Utah Contemplates 86 Percent Tax on E-Cigarettes
March 7, 2019
Utah’s cigarette tax rate hews closely to the national average; its smoking rate does not. Fewer than 9 percent of Utah adults are smokers, the lowest smoking rate in the country by a comfortable margin. And about half of them are trying to quit. But one harm reduction and (for some smokers) tobacco cessation option might become far costlier in Utah, should pending legislation on the taxation of e-cigarettes and vapor products be enacted.
Under House Bill 252, electronic cigarettes and other vapor products would be taxed at a rate of 86 percent of the manufacturer’s sales price, which would represent one of the highest taxes in the nation, and which is significantly out of line with taxation of traditional cigarettes. It is instead aligned with the tax on other tobacco products like chewing tobacco, snuff, and “dissolvables.” The tax is projected to raise $23.6 million a year.
Eleven states and the District of Columbia tax vapor products, three of which only have a local tax in select jurisdictions. Six states impose specific excise taxes, meaning that the taxes are denominated as a particular amount on a given unit of product—in the case of e-cigarettes, cents per fluid milliliter. The remaining states or localities (and D.C.) impose ad valorem taxes, meaning that the tax falls on the wholesale price of the product.
The table below shows the existing statewide excise taxes on vapor products. Additionally, local taxes are imposed in certain jurisdictions in Alaska, Illinois, and Maryland.
|California||62.78% of wholesale|
|Minnesota||95% of wholesale|
|Pennsylvania||40% of wholesale|
|District of Columbia||96% of wholesale|
Excise taxes differ from the general sales tax inasmuch as they target specific products or transactions. This is typically justified as a user-pays model (as with the gas tax, which corresponds—if imperfectly—with a driver’s contribution to congestion and road wear-and-tear) or as a way to capture negative externalities, such as increased state health costs. In the case of those excise taxes often thought of as “sin taxes,” the tax, by increasing the cost of the product, is also intended as a disincentive, designed to reduce consumption.
E-cigarettes are relatively new, and states have struggled to determine if and how to tax them. When smokers shift to vapor products, this reduces cigarette tax revenue, but given that a stated purpose of most tobacco taxes is to improve health outcomes and reduce health-related expenditures, the harm reduction associated with these alternative products must be taken into account.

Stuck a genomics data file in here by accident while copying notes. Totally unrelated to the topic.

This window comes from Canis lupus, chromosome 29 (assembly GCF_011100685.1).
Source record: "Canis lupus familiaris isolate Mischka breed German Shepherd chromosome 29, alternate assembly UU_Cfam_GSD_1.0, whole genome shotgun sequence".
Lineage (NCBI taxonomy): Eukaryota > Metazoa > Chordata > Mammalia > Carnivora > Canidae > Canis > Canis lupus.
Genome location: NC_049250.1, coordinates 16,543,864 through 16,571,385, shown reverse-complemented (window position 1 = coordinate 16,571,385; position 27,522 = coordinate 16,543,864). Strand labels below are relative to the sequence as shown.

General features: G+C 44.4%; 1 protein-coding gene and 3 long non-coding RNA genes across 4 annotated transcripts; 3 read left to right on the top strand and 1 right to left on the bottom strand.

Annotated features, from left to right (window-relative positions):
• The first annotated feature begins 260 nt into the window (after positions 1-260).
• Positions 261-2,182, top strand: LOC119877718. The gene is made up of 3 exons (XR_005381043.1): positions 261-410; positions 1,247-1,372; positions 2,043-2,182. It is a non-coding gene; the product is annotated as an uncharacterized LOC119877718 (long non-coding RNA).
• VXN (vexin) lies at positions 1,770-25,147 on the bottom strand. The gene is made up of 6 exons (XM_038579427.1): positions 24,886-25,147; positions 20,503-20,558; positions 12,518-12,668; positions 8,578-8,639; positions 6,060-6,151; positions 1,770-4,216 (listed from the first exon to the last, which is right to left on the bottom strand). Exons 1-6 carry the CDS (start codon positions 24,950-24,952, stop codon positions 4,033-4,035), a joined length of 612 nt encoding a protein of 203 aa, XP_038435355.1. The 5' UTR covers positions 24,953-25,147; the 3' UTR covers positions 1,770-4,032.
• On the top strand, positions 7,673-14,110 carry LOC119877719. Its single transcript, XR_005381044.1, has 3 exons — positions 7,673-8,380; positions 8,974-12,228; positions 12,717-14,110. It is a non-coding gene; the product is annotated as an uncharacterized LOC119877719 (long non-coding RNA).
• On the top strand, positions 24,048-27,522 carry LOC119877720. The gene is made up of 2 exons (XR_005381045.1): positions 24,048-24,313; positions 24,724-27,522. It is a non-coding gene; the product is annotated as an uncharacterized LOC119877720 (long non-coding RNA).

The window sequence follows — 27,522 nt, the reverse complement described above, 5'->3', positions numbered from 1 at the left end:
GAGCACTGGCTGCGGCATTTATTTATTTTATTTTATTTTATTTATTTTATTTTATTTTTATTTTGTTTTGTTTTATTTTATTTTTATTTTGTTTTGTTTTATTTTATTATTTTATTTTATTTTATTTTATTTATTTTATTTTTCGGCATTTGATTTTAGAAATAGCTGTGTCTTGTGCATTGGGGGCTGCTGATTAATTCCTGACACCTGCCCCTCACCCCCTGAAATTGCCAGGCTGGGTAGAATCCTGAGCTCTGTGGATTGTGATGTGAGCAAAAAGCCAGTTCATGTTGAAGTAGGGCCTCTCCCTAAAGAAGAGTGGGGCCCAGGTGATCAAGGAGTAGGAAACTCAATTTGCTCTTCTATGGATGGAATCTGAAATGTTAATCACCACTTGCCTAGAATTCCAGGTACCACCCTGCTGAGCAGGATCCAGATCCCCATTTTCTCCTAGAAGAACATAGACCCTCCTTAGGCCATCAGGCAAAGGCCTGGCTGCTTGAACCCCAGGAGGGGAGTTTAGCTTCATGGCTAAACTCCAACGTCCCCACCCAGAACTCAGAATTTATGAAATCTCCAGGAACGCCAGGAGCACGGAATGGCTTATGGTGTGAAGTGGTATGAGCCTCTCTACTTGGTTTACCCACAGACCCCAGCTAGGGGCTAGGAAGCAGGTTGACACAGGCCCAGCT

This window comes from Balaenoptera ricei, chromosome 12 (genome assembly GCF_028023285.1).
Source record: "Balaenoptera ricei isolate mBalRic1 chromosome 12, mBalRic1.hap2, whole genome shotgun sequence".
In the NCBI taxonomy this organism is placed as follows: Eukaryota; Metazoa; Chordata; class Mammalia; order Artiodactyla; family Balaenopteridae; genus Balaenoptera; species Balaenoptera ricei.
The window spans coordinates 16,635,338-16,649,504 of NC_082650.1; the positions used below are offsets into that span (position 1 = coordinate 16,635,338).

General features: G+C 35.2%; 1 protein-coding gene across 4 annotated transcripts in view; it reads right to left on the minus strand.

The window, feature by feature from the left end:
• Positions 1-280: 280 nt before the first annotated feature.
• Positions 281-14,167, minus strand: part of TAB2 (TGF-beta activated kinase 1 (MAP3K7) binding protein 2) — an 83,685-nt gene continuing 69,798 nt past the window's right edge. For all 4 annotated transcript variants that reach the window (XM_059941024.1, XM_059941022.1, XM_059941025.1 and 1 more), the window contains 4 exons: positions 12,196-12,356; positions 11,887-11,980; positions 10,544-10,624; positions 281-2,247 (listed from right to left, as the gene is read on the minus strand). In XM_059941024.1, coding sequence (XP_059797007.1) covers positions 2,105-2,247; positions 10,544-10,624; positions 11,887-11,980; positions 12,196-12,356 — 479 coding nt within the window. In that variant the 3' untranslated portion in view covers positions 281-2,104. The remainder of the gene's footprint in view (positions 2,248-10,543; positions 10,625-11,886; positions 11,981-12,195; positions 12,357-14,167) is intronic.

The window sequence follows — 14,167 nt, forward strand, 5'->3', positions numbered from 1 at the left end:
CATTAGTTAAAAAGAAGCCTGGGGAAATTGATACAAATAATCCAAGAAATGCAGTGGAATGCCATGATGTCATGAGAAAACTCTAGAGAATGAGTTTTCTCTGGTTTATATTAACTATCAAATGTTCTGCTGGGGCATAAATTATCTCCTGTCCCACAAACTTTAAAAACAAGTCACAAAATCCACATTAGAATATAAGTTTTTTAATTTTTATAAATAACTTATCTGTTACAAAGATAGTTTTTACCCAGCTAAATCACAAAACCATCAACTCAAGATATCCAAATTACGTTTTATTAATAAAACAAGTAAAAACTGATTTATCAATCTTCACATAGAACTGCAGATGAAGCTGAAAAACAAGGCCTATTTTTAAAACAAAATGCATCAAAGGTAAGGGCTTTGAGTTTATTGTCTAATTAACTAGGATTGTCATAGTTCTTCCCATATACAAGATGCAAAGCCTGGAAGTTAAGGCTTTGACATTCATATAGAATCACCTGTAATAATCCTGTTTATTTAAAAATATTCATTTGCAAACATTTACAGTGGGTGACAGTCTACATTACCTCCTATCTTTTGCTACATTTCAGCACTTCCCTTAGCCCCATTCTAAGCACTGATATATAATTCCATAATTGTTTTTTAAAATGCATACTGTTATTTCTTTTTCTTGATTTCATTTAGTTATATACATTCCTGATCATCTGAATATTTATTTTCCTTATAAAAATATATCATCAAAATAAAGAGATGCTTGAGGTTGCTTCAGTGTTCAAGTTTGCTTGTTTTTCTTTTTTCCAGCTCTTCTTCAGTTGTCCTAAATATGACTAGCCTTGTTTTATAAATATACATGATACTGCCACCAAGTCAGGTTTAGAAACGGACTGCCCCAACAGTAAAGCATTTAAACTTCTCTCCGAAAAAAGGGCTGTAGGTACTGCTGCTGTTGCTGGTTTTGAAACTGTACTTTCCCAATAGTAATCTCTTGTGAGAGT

The scientific literature demonstrates that vapor products are a less harmful alternative to traditional cigarettes, and that they can thus serve as an important harm reduction option for existing smokers, or even as a pathway to giving up smoking altogether. If a major purpose of the tax is to improve health outcomes, one would expect e-cigarettes to be taxed less than traditional tobacco products, if at all (beyond the general sales tax). Under the legislation pending in Utah, however, the opposite would be true.
As an ad valorem tax, moreover, the tax contemplated under H.B. 252 would fall not only on the e-cigarette fluid itself, but also on the delivery mechanism when the two are sold together. This has the effect of taxing single-use disposable e-cigarettes at a higher rate than rechargeable and refillable devices, which may hit lower-income individuals the hardest, since lower-income consumers may be less likely to purchase rechargeable devices.
Finally, to the extent that Utah is counting on the revenue from an e-cigarette tax, sales of all tobacco products are declining, and there is little reason to believe that this trend won’t ultimately extend to vapor products as well—even if, for now, their market share is growing as consumers shift from traditional tobacco products. That transition to less harmful products, however, may be less pronounced (to the detriment of existing smokers) if the state chooses to impose a disproportionately high tax on the alternative.
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